And Why You Shouldn't Either
There are two words that committed or long-term couples dread hearing at the end of their senior year: long distance. After celebrating prom and graduation, the thought of not seeing each other every day -- or for months, in some cases -- is utterly depressing.
The decision to go to separate schools, possibly hours away from each other, was one of the most stressful and difficult choices you two have had to make as a couple. You both hear the constant stories from people already in college about how you're "never going to last," that "it's not even worth it," and that "you might as well break up now," regardless of how long you have been together. I'm here to tell you, from personal experience, that that does not have to be the case if you don't want it to be.
My boyfriend and I met when he was a senior and I was a junior in high school; we met with about a month of school left, which meant that he was graduating and that I still had to endure another year of high school. We fell in love about three weeks into that month, and there was never any discussion about breaking up before he left for school about three months later. The school that he's attending is about three hours away from our hometown, and the only way to get there is by car or by $70 bus ticket. So, because we never saw breaking up in our future, we had to deal with the distance.
I'll be honest: The first few months without him were hell on earth. Once you get used to seeing someone nearly every day in the summer, not seeing them for weeks at a time in the fall is nothing short of frustrating. But, being in high school, school dances saved my sanity -- for the sole reason that I would see him, albeit for a day in total. Even spending a few hours with him was better than nothing. There would be "weekends" that he would come back, and I would only see him for a total of six hours. There would be weekends that he would plan to come back, only to be told by his coaches that he can't leave campus because he had practice the next morning -- the day before he was supposed to leave.
The first year was incredibly difficult; dealing with the stress of college applications, AP classes, and my senior art exhibition was almost too much for me to bear. Being an art major, there was an intense amount of pressure to go to "real school," i.e. pick a program that can get you a good job, regardless of whether you liked the curriculum or not. To add to the stress of applying to art schools, there was a thought looming in the back of my mind: apply to his school, get into the decent art program, and begin my life with him. With the stress of senior year and not seeing my boyfriend, it seemed like an easy way out. However, there was one huge disclaimer to this idea: the location of the school. Set on the border of Illinois to Iowa, with little to no direct connection to the expansive Chicago art scene, there would little chance to get the job I wanted in the art world.
I decided against even applying to his school to avoid the temptation of picking it based on sheer emotion. It was difficult to separate the logical thing to do and what my heart wanted; but I knew that I had a duty to my talents and my future, and I couldn't give that up. I couldn't give up going to the best private art school in the entire country, something that I had dreamed of my entire life. I love my boyfriend, but I couldn't give up on my talents.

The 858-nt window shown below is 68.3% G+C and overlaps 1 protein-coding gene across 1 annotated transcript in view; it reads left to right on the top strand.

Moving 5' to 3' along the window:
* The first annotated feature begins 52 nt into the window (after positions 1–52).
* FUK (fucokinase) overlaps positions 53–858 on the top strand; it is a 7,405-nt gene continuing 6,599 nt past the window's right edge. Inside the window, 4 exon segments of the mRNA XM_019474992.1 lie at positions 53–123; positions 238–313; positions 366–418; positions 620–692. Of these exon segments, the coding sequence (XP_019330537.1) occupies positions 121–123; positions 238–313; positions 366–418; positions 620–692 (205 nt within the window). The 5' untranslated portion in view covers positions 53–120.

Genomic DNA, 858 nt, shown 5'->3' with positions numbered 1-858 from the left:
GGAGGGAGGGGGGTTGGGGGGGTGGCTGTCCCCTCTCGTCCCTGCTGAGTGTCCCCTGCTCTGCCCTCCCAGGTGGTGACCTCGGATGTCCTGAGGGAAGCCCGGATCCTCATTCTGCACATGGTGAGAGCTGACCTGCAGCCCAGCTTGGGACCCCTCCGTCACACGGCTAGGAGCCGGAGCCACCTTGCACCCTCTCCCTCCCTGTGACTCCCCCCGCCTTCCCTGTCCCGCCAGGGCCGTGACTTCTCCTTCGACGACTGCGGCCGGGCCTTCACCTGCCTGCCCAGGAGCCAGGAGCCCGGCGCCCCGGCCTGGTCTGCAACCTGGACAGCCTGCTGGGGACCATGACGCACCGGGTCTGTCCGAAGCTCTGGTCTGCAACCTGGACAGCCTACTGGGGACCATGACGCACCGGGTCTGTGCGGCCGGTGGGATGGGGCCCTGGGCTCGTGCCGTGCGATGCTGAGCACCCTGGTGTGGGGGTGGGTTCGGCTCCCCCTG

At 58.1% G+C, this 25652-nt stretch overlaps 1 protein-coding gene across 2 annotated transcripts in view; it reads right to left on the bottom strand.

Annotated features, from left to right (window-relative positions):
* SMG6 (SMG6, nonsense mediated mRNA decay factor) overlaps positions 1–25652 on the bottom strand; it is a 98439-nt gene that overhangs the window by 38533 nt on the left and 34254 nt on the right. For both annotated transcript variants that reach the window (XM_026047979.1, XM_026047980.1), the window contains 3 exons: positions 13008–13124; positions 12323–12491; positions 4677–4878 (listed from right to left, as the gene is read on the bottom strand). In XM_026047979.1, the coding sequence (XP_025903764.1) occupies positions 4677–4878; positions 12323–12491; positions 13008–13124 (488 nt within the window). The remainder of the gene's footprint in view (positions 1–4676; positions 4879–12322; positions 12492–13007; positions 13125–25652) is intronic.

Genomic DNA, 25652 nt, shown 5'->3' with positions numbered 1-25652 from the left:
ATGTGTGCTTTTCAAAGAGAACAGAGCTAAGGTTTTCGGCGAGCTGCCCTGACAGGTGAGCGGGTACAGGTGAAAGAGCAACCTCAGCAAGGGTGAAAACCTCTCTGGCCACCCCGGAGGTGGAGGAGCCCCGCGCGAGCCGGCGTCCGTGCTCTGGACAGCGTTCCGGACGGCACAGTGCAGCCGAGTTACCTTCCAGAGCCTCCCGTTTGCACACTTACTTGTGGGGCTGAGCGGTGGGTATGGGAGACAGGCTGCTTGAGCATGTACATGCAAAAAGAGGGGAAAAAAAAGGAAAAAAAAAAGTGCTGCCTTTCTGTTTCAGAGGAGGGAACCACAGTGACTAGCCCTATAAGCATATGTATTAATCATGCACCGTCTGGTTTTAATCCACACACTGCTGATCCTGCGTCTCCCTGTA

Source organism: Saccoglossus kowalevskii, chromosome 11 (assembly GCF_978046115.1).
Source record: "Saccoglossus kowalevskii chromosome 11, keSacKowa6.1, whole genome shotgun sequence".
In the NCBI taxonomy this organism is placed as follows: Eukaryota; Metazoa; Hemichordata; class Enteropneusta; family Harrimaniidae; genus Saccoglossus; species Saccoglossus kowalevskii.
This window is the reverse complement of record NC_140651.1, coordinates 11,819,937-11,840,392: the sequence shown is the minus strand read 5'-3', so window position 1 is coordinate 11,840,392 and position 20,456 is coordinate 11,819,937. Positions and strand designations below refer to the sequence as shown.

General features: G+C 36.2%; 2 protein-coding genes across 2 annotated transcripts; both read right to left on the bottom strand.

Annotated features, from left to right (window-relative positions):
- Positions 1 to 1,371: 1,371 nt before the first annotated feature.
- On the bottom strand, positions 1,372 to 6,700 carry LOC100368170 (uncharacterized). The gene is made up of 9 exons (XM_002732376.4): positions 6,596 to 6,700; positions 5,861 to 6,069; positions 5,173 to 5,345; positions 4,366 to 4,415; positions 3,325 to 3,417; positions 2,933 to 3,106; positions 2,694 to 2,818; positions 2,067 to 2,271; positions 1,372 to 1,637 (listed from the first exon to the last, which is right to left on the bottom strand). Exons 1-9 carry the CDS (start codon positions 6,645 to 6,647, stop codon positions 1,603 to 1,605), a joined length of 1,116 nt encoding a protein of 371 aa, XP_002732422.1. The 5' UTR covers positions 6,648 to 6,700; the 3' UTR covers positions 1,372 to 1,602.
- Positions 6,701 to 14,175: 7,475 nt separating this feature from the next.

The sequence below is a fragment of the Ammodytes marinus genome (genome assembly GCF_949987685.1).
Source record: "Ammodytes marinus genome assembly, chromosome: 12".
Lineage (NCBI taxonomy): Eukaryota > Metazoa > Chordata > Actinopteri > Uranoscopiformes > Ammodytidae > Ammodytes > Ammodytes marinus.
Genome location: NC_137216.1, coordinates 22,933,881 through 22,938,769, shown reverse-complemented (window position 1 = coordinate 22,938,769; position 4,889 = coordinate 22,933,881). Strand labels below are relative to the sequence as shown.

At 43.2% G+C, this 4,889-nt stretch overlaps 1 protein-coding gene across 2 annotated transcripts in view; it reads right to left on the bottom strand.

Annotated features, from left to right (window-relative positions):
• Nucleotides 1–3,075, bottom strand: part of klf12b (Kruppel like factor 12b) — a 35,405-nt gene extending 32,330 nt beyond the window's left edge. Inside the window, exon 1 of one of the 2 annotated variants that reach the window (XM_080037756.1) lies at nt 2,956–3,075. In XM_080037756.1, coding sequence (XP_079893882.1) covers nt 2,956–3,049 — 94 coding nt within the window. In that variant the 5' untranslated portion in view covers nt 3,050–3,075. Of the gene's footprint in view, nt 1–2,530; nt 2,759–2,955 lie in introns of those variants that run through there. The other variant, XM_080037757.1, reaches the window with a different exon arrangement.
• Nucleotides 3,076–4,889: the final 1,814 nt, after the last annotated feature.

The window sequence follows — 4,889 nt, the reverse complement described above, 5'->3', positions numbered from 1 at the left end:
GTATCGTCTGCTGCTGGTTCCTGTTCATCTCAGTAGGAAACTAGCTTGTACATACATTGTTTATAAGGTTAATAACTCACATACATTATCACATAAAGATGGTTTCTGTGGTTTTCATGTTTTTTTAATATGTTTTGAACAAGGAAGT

And so, on came this school year: he left to go back to school, and I began my freshman year at SAIC. I've learned throughout out the past year and a half, doing long-distance is incredibly strenuous on both you and your partner; adjusting to college is difficult, but doing it on your own is the best and only way to go. Learning how to be independent from each other doesn't mean you're going to break up; it simply means that you will individually be able to survive and detach that dependence that held you together at the beginning.
I get it, you miss your partner; I missed my boyfriend more than anything when he left the first time and equally as much the second. But if you are both planning on keeping the relationship alive and well throughout college and the rest of your lives, you both need to spend a healthy amount of time apart.
The temptation to transfer will be real. Trust me. You'll try to convince yourself that you should transfer, simply because the pain of the distance will be unbearable, especially when the only thing preventing you from seeing them is the cost of a bus, train, or plane ticket. I get it. You want to see them every day -- especially if you come from an experience like I had, where your partner left for school while you were still left behind in high school.
But in the end, it's better if the two of you learn how to be financially and socially independent in college. Think of your end goal as you and your partner both earning degrees in their fields from good schools and being able to comfortably come together after graduation to say, "Okay. Now we can start our future."
Plan to visit each other at school, if it's in your financial and social budget. Find friends that are experiencing the same thing. Long-distance is like running a marathon: it requires an immense amount of stamina to get through. Love can, and will, survive it -- trust me. You can do it.
This post originally appeared on Fresh U.